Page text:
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US partners with Greece for bilateral training

SOUDA BAY, Greece (AFNS) -- Nearly 20 U.S. Air Force F-16 Fighting Falcons from the 480th Fighter Squadron at Spangdahlem Air Base, Germany, deployed to Souda Bay, Greece, for bilateral training with the Hellenic air force Aug. 11-23.

The Hellenic air force is Greece's air force, and the flying training deployment includes large force training events aimed to gauge the compatibility between the two nations with a focus on strengthening joint readiness.

"We very rarely go into combat just by ourselves, so this gives us an opportunity to go in with our NATO partners and train in the large force exercises and see all the different moving parts that happen," said U.S. Air Force Capt. Taylor Blevins, the 480th Fighter Squadron chief of weapons and tactics. "We gain some knowledge from our NATO partners, they gain some knowledge from us, and overall we gain some experience in airmanship working together."

Souda Bay is located on the island of Crete southeast of Athens. One of the station's primary functions is to support airborne operations in this strategically critical area of the world. Throughout the next two weeks, the Hellenic air force's 115th Combat Wing pilots will train with their U.S. counterparts here to enhance their capabilities with different flying roles: air-to-air combat, suppression of enemy air defense, air interdiction, counter-air and close air support.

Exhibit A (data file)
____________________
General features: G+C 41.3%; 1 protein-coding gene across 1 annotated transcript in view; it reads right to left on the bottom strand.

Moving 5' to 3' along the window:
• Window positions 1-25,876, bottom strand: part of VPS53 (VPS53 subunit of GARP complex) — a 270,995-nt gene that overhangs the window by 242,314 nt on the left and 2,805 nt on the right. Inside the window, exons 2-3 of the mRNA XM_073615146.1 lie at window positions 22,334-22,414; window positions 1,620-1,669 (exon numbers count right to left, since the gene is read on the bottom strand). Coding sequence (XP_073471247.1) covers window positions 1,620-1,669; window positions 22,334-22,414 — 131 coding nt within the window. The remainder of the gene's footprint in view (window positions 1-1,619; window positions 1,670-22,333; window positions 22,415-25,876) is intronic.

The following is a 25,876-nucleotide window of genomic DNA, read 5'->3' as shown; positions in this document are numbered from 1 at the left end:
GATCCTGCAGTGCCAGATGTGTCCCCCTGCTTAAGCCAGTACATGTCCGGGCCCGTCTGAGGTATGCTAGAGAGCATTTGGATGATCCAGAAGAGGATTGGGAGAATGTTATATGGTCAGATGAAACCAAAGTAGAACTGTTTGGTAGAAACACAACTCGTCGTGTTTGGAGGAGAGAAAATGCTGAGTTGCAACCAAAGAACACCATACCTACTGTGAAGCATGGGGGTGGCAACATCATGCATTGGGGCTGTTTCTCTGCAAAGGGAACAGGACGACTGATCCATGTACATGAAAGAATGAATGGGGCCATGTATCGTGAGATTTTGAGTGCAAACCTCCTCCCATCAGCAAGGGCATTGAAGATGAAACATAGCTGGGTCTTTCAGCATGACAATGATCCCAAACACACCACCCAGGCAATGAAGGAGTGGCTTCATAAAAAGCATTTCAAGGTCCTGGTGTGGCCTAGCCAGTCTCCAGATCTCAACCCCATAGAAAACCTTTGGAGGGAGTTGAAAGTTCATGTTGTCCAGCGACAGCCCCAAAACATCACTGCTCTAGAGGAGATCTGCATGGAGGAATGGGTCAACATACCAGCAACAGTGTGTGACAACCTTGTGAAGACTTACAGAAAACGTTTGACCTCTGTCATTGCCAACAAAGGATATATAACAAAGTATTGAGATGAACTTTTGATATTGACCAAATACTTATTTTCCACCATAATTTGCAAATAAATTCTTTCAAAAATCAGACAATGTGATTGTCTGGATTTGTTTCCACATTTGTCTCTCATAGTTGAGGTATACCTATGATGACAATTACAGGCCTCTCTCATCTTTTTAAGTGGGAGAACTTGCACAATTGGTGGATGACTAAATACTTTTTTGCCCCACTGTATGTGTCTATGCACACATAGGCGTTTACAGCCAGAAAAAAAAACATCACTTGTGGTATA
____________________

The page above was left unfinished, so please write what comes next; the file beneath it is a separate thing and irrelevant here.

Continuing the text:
The U.S. Air Forces in Europe and Air Forces Africa, the command that governs all U.S. air assets in Europe with the duty to train, equipped and deployed the combat-ready Airmen. Their posture is to continuously hone skills during peacetime, poise to address any security threats, and ensure regional peace and stability.

"Working with our NATO partners now allows us to train with these guys in a training environment," Blevins said. "So the next time we're working with them — potentially in a combat environment — we've already worked with them, already kind of seen their act and know what to expect. It makes us more ready for the battlefield, which obviously helps our combatant commanders and makes us more lethal as an overall fighting force.

"The training itself is going to be invaluable," he continued, "and it's going to be a great opportunity for us and the squadron."
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